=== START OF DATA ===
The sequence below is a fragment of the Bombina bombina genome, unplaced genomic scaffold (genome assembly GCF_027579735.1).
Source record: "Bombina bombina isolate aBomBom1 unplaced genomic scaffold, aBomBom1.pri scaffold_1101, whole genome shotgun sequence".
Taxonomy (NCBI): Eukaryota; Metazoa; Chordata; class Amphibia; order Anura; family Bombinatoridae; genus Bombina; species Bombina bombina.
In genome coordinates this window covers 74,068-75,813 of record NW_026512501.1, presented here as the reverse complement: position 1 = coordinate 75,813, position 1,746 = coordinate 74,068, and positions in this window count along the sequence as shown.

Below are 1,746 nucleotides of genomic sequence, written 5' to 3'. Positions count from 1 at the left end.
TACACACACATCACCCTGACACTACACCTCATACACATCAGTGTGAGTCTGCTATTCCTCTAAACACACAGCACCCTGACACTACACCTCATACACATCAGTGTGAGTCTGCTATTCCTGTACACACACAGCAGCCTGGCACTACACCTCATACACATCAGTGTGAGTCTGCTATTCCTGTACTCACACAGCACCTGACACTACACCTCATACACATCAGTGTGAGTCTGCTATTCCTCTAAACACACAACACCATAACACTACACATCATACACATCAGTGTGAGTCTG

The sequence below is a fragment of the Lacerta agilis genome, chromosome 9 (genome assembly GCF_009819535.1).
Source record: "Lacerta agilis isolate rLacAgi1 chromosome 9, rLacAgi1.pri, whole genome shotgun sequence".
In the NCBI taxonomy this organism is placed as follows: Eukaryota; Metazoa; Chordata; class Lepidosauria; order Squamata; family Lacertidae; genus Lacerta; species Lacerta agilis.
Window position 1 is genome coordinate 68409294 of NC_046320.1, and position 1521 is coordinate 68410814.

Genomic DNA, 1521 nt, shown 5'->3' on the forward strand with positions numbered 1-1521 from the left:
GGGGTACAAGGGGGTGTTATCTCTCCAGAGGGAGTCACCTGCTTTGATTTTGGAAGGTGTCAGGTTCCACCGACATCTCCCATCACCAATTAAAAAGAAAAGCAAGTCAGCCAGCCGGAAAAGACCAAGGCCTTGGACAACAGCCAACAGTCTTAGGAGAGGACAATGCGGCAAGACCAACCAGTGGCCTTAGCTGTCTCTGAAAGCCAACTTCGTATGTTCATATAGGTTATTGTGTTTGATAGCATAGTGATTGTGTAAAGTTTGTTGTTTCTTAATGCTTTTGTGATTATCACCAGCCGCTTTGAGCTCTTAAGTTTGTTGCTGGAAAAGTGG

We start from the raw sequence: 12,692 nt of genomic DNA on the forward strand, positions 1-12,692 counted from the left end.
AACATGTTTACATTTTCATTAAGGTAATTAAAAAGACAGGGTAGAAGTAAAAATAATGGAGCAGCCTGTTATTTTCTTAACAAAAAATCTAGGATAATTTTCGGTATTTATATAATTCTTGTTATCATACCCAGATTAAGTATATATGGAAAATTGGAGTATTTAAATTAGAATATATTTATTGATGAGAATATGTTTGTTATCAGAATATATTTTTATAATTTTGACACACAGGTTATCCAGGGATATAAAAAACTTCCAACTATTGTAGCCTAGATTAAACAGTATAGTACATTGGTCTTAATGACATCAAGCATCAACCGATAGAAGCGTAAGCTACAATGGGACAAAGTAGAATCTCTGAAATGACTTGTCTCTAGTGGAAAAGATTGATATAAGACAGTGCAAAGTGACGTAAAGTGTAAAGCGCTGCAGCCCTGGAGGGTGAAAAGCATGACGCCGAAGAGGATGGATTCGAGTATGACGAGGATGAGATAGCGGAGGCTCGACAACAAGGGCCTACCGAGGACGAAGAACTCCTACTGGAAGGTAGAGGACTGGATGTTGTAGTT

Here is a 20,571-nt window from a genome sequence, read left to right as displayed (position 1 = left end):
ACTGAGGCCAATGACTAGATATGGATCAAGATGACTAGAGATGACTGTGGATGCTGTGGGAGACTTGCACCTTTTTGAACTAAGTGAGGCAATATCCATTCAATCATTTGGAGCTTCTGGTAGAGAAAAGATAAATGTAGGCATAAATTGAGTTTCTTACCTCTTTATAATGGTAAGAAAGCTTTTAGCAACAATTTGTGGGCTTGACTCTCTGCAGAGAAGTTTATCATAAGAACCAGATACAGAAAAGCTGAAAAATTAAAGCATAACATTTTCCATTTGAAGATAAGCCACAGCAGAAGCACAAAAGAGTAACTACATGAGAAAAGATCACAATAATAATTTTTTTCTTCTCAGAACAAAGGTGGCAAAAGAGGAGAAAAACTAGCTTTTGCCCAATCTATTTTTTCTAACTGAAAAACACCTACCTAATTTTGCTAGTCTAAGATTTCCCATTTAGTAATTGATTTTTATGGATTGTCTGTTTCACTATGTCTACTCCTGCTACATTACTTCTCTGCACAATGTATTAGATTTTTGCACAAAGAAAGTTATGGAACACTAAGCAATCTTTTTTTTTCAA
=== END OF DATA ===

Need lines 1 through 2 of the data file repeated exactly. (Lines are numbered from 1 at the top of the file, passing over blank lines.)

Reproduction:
The sequence below is a fragment of the Bombina bombina genome, unplaced genomic scaffold (genome assembly GCF_027579735.1).
Source record: "Bombina bombina isolate aBomBom1 unplaced genomic scaffold, aBomBom1.pri scaffold_1101, whole genome shotgun sequence".